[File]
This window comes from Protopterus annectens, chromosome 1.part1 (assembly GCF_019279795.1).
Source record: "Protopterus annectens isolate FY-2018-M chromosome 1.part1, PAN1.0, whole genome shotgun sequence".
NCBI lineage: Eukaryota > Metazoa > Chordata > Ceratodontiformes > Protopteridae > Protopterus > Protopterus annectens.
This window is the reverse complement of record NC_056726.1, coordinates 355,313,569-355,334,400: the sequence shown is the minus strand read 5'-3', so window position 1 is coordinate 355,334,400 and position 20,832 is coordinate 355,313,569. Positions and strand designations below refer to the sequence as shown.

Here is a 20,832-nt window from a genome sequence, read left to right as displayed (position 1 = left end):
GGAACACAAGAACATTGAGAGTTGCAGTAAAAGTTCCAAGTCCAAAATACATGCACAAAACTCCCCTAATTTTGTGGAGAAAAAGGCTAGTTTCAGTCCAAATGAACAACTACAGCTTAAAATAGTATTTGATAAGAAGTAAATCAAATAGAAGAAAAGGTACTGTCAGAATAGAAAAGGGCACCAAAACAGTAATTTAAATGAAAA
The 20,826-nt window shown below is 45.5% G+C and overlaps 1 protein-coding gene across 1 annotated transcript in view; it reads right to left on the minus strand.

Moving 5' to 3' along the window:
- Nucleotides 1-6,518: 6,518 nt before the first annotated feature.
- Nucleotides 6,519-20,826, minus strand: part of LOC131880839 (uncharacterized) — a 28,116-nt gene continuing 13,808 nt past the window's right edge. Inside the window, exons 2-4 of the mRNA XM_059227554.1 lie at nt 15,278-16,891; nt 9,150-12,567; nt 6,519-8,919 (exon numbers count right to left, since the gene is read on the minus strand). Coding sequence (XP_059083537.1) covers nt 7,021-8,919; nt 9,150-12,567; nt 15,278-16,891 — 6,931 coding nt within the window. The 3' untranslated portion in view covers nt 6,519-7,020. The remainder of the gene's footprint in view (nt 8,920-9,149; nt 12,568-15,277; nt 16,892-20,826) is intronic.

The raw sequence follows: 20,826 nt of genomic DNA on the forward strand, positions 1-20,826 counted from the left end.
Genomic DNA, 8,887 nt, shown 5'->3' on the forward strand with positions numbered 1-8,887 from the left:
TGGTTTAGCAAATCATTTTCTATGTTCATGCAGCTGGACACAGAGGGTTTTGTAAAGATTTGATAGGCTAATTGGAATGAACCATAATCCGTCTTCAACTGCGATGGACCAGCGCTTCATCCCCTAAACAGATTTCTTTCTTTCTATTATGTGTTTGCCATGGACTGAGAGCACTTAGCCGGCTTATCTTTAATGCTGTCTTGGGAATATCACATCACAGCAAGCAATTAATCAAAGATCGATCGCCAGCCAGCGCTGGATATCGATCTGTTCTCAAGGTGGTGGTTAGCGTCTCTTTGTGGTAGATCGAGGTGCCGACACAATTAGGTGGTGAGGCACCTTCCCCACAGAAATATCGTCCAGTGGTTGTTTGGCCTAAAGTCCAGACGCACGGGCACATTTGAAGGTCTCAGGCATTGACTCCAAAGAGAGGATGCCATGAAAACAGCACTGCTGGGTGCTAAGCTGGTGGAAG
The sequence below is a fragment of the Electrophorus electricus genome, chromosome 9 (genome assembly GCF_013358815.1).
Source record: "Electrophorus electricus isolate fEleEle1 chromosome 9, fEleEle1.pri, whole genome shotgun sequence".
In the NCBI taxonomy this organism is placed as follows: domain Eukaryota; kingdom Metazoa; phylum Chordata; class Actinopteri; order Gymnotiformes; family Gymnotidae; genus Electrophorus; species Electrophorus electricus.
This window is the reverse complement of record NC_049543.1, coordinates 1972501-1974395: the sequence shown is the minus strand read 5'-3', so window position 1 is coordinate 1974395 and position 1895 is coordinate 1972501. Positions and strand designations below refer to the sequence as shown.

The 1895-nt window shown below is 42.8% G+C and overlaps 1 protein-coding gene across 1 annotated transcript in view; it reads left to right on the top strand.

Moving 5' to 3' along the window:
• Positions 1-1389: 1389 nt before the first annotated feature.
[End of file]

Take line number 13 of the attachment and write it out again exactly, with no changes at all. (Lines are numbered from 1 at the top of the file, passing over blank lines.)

TGGTTTAGCAAATCATTTTCTATGTTCATGCAGCTGGACACAGAGGGTTTTGTAAAGATTTGATAGGCTAATTGGAATGAACCATAATCCGTCTTCAACTGCGATGGACCAGCGCTTCATCCCCTAAACAGATTTCTTTCTTTCTATTATGTGTTTGCCATGGACTGAGAGCACTTAGCCGGCTTATCTTTAATGCTGTCTTGGGAATATCACATCACAGCAAGCAATTAATCAAAGATCGATCGCCAGCCAGCGCTGGATATCGATCTGTTCTCAAGGTGGTGGTTAGCGTCTCTTTGTGGTAGATCGAGGTGCCGACACAATTAGGTGGTGAGGCACCTTCCCCACAGAAATATCGTCCAGTGGTTGTTTGGCCTAAAGTCCAGACGCACGGGCACATTTGAAGGTCTCAGGCATTGACTCCAAAGAGAGGATGCCATGAAAACAGCACTGCTGGGTGCTAAGCTGGTGGAAG